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Disease Profile

Distal arthrogryposis type 1

Prevalence
Prevalence estimates on Rare Medical Network websites are calculated based on data available from numerous sources, including US and European government statistics, the NIH, Orphanet, and published epidemiologic studies. Rare disease population data is recognized to be highly variable, and based on a wide variety of source data and methodologies, so the prevalence data on this site should be assumed to be estimated and cannot be considered to be absolutely correct.
1-5 / 10 000

33,100 - 165,500

US Estimated

1-5 / 10 000

51,350 - 256,750

Europe Estimated

Age of onset

Neonatal

ICD-10

Q68.8

Inheritance

Autosomal dominant A pathogenic variant in only one gene copy in each cell is sufficient to cause an autosomal dominant disease

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Autosomal recessive Pathogenic variants in both copies of each gene of the chromosome are needed to cause an autosomal recessive disease and observe the mutant phenotype

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X-linked
dominant X-linked dominant inheritance, sometimes referred to as X-linked dominance, is a mode of genetic inheritance by which a dominant gene is carried on the X chromosome.

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X-linked
recessive Pathogenic variants in both copies of a gene on the X chromosome cause an X-linked recessive disorder

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Mitochondrial or multigenic Mitochondrial genetic disorders can be caused by changes (mutations) in either the mitochondrial DNA or nuclear DNA that lead to dysfunction of the mitochondria and inadequate production of energy.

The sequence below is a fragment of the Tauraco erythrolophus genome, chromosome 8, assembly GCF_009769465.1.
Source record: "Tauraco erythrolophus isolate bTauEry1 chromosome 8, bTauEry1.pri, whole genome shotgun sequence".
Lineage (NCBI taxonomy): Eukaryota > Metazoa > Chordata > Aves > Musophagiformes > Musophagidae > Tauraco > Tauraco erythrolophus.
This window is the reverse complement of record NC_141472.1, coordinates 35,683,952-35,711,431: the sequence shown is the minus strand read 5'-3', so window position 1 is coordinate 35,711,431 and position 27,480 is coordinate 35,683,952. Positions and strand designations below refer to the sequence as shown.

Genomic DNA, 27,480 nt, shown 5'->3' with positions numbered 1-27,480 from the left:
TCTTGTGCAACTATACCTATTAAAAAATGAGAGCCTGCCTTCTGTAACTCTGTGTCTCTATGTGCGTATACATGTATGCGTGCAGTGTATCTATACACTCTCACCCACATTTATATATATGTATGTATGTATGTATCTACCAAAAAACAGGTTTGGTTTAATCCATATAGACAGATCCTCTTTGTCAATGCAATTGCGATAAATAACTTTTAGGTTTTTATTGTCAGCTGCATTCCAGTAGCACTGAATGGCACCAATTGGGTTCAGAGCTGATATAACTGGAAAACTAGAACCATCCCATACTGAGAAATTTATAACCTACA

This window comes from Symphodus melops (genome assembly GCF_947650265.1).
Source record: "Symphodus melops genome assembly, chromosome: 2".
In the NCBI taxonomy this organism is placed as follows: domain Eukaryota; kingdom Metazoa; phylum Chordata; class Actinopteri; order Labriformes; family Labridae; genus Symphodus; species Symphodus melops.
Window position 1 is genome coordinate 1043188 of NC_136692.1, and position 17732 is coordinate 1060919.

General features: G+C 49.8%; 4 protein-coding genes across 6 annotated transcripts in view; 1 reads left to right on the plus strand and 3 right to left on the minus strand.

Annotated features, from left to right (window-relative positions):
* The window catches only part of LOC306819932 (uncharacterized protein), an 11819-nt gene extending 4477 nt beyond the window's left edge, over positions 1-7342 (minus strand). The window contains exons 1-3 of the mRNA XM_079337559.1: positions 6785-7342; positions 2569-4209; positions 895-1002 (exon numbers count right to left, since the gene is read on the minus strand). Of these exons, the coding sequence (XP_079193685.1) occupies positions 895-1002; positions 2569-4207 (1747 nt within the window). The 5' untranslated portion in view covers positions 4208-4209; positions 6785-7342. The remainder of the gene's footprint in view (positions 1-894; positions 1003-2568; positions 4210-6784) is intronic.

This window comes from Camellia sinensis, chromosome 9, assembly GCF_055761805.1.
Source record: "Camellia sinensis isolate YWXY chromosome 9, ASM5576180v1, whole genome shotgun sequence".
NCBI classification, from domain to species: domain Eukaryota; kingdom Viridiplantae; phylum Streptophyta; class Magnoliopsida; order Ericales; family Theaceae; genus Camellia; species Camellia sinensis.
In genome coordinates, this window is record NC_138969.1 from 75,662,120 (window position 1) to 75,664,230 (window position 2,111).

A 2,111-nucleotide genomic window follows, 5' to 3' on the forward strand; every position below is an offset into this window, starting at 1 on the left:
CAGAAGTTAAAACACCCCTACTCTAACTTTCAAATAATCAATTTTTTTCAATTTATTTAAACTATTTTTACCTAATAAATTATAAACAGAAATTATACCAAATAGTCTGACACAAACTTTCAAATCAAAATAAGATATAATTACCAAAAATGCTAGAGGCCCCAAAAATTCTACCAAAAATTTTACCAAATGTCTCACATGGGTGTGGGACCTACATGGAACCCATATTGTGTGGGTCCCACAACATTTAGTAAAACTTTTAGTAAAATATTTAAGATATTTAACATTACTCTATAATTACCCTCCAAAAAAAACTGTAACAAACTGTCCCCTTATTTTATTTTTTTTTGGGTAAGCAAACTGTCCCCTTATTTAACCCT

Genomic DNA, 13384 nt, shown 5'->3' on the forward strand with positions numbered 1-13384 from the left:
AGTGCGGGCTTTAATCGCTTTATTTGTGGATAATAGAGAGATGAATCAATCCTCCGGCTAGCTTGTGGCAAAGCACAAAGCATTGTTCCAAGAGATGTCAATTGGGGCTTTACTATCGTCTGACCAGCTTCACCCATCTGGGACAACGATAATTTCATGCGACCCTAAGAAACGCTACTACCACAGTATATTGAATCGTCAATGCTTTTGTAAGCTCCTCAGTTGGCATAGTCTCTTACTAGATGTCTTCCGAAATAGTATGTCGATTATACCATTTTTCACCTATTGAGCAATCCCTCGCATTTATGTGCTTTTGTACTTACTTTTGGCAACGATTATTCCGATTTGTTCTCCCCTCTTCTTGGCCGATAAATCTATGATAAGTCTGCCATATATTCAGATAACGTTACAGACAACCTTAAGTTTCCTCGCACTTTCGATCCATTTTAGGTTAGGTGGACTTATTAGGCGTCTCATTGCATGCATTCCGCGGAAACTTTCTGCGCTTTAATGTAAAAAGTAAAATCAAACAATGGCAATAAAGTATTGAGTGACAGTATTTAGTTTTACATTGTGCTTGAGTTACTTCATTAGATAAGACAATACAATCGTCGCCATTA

Multigenic or multifactor Inheritance involving many factors, of which at least one is genetic but none is of overwhelming importance, as in the causation of a disease by multiple genetic and environmental factors.

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Not applicable

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Other names (AKA)

AMCD1; Digitotalar dysmorphism; DA1A;

Categories

Congenital and Genetic Diseases

Summary

The following summary is from Orphanet, a European reference portal for information on rare diseases and orphan drugs.
orphanet

Orpha Number: 1146

Definition
Digitotalar dysmorphism, also known as distal arthrogryposis type 1 (DA1), is an autosomal dominant congenital anomaly characterized by contractures of the distal regions of the hands and feet with no facial involvement or any additional anomalies. It is the most common type of distal arthrogryposis (see this term).

Visit the Orphanet disease page for more resources.

Symptoms

This table lists symptoms that people with this disease may have. For most diseases, symptoms will vary from person to person. People with the same disease may not have all the symptoms listed. This information comes from a database called the Human Phenotype Ontology (HPO) . The HPO collects information on symptoms that have been described in medical resources. The HPO is updated regularly. Use the HPO ID to access more in-depth information about a symptom.

Medical Terms Other Names
Learn More:
HPO ID
100% of people have these symptoms
Distal arthrogryposis
0005684
80%-99% of people have these symptoms
Adducted thumb
Inward turned thumb
0001181
Contractures involving the joints of the feet
Contractures of the foot joints
0008366
Overlapping fingers
0010557
30%-79% of people have these symptoms
Camptodactyly of finger
Permanent flexion of the finger
0100490
Joint stiffness
Stiff joint
Stiff joints

[ more ]

0001387
Talipes
0001883
Ulnar deviation of finger
Finger bends toward pinky
0009465
5%-29% of people have these symptoms
Abnormality of the hip bone
Abnormality of the hips
0003272
Narrow mouth
Small mouth
0000160
Rocker bottom foot
Rocker bottom feet
Rocker-bottom feet
Rockerbottom feet

[ more ]

0001838
1%-4% of people have these symptoms
Joint contracture of the hand
0009473
Sensorineural hearing impairment
0000407
Talipes equinovarus
Club feet
Club foot
Clubfeet
Clubfoot

[ more ]

0001762
Percent of people who have these symptoms is not available through HPO
Abnormal thorax morphology
Abnormality of the chest